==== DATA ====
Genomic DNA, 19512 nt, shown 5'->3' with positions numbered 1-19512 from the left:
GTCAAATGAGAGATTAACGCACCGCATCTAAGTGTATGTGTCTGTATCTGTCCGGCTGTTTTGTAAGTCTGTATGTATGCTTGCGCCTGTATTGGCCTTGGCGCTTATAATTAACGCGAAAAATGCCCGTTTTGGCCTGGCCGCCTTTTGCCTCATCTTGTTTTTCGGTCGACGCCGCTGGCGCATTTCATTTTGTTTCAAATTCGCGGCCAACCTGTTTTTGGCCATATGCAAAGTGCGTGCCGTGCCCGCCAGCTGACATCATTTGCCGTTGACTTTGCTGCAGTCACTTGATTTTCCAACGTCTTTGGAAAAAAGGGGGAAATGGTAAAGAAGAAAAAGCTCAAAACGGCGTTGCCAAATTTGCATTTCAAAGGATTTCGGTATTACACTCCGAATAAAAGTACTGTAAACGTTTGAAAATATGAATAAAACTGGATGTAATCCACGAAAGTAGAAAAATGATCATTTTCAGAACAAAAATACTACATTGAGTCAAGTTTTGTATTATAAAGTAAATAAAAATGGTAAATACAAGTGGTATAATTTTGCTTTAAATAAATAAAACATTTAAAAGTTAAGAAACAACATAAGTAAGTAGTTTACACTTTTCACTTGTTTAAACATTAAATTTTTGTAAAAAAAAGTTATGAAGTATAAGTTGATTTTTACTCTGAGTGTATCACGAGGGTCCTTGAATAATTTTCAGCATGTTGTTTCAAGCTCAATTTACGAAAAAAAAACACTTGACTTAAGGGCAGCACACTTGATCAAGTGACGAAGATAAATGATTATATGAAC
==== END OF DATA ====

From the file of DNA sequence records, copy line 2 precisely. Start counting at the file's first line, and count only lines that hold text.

GTCAAATGAGAGATTAACGCACCGCATCTAAGTGTATGTGTCTGTATCTGTCCGGCTGTTTTGTAAGTCTGTATGTATGCTTGCGCCTGTATTGGCCTTGGCGCTTATAATTAACGCGAAAAATGCCCGTTTTGGCCTGGCCGCCTTTTGCCTCATCTTGTTTTTCGGTCGACGCCGCTGGCGCATTTCATTTTGTTTCAAATTCGCGGCCAACCTGTTTTTGGCCATATGCAAAGTGCGTGCCGTGCCCGCCAGCTGACATCATTTGCCGTTGACTTTGCTGCAGTCACTTGATTTTCCAACGTCTTTGGAAAAAAGGGGGAAATGGTAAAGAAGAAAAAGCTCAAAACGGCGTTGCCAAATTTGCATTTCAAAGGATTTCGGTATTACACTCCGAATAAAAGTACTGTAAACGTTTGAAAATATGAATAAAACTGGATGTAATCCACGAAAGTAGAAAAATGATCATTTTCAGAACAAAAATACTACATTGAGTCAAGTTTTGTATTATAAAGTAAATAAAAATGGTAAATACAAGTGGTATAATTTTGCTTTAAATAAATAAAACATTTAAAAGTTAAGAAACAACATAAGTAAGTAGTTTACACTTTTCACTTGTTTAAACATTAAATTTTTGTAAAAAAAAGTTATGAAGTATAAGTTGATTTTTACTCTGAGTGTATCACGAGGGTCCTTGAATAATTTTCAGCATGTTGTTTCAAGCTCAATTTACGAAAAAAAAACACTTGACTTAAGGGCAGCACACTTGATCAAGTGACGAAGATAAATGATTATATGAAC